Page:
I was assigned to read this book for a comparative religion book. I didn't end up having the time to listen to the whole audiobook. I got about a third of the way through and realized there was far too many chapters left to listen too. The teacher assigned three chapters a night, which for this book = hours of listening or reading. I might have enjoyed it more had I taken the opportunity to listen to it for fun. Though it seems like this book is for a scholar, not the curious student. It goes deep into all of the historical intricacies loosing my attention many times. There was also a rant that seems endless about how Muslims aren't racist, especially against Jews, seems a little desperate to convey the point. Not a terrible book but I would not recommend it unless studying Islam is your passion.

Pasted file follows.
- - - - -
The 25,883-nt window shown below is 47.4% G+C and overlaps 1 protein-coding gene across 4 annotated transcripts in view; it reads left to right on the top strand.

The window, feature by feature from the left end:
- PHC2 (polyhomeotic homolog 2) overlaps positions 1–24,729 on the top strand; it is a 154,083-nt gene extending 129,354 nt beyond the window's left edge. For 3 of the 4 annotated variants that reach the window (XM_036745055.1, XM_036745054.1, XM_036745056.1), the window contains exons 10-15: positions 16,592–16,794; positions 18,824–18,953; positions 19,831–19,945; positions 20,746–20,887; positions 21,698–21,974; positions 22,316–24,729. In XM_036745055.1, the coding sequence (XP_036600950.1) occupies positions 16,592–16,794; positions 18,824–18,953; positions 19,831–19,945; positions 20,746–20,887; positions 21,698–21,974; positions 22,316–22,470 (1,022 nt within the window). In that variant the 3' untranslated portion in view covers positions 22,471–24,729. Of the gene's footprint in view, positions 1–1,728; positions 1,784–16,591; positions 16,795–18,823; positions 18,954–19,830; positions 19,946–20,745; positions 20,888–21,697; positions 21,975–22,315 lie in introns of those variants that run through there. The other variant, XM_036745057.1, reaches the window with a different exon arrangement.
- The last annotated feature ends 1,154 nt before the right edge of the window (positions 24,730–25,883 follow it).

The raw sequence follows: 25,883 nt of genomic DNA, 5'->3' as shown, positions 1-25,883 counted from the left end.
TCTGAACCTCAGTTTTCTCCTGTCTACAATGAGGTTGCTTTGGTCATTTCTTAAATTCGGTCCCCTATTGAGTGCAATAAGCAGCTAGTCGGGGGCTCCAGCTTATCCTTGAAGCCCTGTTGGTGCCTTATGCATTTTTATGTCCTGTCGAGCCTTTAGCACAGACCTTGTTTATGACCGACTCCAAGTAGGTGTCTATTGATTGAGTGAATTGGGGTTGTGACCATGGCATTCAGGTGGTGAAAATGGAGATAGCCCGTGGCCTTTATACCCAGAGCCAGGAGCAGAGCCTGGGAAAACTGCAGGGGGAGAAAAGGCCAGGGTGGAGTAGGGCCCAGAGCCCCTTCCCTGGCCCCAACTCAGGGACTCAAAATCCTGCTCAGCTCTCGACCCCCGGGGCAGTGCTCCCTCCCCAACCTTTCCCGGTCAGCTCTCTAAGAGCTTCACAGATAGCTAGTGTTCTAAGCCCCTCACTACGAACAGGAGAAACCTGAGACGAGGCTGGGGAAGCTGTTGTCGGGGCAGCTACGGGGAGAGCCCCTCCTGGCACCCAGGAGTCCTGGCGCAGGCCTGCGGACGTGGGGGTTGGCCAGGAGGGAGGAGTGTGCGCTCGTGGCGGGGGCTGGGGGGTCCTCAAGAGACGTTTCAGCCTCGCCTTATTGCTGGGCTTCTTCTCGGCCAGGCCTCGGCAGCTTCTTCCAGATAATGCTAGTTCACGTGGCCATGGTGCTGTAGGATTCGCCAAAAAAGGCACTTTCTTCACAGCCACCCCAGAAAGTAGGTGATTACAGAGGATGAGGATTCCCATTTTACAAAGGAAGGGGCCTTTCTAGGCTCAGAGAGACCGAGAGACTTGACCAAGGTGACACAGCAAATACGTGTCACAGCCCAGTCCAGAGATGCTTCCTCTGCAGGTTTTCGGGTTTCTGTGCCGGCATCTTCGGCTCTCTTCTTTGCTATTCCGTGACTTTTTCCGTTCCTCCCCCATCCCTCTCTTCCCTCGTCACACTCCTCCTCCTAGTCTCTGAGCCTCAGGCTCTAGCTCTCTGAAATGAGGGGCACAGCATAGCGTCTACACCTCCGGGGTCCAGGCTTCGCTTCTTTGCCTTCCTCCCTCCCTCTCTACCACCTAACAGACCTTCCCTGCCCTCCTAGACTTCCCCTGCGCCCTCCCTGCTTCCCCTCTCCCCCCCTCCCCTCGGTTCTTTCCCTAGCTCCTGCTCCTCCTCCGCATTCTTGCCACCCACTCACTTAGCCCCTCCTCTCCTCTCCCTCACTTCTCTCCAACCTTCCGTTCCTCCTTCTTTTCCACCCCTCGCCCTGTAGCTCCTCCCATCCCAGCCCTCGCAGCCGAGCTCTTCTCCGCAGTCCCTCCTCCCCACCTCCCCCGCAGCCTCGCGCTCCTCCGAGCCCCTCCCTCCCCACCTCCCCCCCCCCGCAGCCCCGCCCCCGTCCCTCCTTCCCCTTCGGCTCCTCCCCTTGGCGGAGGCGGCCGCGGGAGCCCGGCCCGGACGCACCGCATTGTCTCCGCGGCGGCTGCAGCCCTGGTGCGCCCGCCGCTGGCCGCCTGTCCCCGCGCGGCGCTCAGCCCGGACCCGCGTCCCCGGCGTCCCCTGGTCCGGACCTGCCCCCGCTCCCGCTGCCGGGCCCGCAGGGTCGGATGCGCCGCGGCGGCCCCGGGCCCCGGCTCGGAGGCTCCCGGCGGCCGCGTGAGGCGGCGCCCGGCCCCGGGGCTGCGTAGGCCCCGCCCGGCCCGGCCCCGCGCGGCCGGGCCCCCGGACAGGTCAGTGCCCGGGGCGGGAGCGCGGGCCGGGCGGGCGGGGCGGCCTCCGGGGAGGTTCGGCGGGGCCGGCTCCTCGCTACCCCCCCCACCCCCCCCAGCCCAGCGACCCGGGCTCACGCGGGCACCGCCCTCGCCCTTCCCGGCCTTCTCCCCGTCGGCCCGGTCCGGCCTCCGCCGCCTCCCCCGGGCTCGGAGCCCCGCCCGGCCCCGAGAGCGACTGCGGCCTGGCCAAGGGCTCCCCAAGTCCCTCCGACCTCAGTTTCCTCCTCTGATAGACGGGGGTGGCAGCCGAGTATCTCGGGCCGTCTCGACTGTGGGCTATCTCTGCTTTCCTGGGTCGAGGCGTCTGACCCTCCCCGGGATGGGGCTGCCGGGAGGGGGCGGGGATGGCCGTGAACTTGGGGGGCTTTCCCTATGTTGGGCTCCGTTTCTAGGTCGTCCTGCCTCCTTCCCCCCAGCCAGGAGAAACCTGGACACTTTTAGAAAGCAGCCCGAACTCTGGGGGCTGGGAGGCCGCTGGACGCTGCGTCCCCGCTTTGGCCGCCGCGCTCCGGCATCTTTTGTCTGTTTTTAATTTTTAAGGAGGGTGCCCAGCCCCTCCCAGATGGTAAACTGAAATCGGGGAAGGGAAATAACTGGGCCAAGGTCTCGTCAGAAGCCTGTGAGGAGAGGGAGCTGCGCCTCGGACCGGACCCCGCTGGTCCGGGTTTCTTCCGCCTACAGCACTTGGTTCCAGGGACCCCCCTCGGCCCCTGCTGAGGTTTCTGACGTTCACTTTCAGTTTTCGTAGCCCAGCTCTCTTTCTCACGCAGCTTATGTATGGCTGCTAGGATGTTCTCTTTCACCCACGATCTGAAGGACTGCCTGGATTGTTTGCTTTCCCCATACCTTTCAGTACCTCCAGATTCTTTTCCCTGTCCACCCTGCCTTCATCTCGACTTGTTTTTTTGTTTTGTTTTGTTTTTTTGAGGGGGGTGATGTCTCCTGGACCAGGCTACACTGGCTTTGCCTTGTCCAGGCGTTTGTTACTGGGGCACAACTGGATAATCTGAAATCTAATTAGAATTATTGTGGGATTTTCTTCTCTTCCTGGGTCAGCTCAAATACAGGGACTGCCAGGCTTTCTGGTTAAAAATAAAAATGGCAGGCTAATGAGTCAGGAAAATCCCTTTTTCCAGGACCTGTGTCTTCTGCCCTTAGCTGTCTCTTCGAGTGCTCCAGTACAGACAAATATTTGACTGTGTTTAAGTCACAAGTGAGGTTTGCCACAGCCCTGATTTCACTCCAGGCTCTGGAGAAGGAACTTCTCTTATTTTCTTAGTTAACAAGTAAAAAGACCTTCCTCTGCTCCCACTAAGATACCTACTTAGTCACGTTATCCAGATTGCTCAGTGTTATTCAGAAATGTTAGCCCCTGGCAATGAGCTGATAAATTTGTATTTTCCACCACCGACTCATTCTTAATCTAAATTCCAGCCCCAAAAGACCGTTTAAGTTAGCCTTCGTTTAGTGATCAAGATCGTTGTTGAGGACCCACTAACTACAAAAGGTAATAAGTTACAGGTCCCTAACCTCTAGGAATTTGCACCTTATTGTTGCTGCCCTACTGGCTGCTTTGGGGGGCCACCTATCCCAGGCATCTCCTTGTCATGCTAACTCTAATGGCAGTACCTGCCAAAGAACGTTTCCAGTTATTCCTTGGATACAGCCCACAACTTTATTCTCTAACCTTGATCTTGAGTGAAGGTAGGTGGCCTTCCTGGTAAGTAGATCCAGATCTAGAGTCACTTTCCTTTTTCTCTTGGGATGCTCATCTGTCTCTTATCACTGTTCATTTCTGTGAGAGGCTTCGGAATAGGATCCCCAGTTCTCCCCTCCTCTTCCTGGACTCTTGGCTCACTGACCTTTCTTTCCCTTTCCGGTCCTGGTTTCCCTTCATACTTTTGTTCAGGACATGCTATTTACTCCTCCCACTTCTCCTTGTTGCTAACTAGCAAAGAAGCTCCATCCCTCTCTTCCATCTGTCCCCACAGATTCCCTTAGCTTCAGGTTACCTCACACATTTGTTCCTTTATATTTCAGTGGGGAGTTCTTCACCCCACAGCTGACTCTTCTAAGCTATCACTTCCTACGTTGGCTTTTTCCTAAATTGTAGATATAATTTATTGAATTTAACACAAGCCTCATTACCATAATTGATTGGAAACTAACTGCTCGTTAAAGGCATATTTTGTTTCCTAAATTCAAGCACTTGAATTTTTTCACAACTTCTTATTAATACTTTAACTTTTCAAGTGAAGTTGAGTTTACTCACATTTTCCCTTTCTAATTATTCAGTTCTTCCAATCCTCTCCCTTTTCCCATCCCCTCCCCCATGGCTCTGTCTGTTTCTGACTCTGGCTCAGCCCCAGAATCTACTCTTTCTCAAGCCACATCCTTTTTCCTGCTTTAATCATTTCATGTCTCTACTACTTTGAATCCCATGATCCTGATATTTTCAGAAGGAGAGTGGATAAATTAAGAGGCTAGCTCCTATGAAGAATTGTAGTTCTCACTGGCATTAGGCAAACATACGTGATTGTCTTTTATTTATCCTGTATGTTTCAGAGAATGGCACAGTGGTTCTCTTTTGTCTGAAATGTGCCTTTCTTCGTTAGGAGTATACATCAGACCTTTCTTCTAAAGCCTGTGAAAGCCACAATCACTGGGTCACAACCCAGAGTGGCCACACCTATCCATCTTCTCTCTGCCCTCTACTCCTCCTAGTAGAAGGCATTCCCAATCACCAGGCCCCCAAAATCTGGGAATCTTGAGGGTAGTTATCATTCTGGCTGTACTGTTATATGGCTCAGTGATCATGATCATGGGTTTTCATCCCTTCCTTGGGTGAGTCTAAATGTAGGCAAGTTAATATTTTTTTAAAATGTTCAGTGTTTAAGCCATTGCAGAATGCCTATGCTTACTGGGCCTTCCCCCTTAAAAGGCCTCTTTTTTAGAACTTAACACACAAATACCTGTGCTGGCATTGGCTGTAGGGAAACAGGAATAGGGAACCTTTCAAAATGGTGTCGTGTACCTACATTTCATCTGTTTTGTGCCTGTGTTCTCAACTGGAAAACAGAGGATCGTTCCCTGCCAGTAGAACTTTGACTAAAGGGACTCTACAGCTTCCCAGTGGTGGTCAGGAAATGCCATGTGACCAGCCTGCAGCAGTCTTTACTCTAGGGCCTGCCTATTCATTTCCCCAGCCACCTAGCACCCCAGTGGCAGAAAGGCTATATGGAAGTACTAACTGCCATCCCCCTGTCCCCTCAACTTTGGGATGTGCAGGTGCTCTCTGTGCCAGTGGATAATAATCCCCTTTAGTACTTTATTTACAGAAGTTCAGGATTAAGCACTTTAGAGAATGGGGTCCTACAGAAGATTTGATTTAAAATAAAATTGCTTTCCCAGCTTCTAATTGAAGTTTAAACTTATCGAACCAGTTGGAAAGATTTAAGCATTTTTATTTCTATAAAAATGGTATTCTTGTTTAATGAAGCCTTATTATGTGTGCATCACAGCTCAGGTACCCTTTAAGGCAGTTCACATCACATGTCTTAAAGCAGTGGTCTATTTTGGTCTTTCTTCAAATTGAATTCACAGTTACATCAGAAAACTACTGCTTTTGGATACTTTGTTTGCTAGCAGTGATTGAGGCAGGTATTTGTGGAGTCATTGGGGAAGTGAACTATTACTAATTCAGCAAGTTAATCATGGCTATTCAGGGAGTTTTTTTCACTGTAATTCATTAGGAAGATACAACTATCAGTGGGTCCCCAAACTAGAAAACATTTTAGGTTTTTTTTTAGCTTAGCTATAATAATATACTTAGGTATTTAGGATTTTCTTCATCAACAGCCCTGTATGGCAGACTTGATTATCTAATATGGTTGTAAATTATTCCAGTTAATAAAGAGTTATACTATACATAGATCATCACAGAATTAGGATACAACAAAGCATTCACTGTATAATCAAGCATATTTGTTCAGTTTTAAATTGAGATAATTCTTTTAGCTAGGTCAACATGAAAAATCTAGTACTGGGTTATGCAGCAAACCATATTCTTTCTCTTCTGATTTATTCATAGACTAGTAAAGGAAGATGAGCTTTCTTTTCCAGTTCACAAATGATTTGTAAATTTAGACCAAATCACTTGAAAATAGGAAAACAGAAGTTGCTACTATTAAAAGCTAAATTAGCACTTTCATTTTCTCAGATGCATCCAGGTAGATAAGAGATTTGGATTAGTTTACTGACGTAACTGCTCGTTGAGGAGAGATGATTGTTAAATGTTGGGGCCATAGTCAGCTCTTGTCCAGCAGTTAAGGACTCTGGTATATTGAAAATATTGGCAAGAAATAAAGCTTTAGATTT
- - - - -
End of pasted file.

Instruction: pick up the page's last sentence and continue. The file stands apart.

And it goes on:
An objective description of the religion. All this book is is hours upon hours of a believer reciting religious dogma.
Think of going to one of those evangelical Christian assemblies and listening to the minister talk hour upon hour about Christianity. Now replace Christianity with Islam and you get an image of what this product is about.
It is dogmatic. The author also takes potshots at other authors who at least attempt to provide an objective account of Mohammad life's. Example, apparently another author questioned the sexual attraction that the much younger orphaned and poor Mohammad had for his richer and much older wife. Reza states that such comments are offensive. Maybe they are to him, but this is an important point to consider when looking at Mohammad life and who he was. Reza goes onto state that Mohammad, when married to the rich Khadijah, never married another woman out of his love for her. But another explanation might well be that she controlled the money and would not allow it.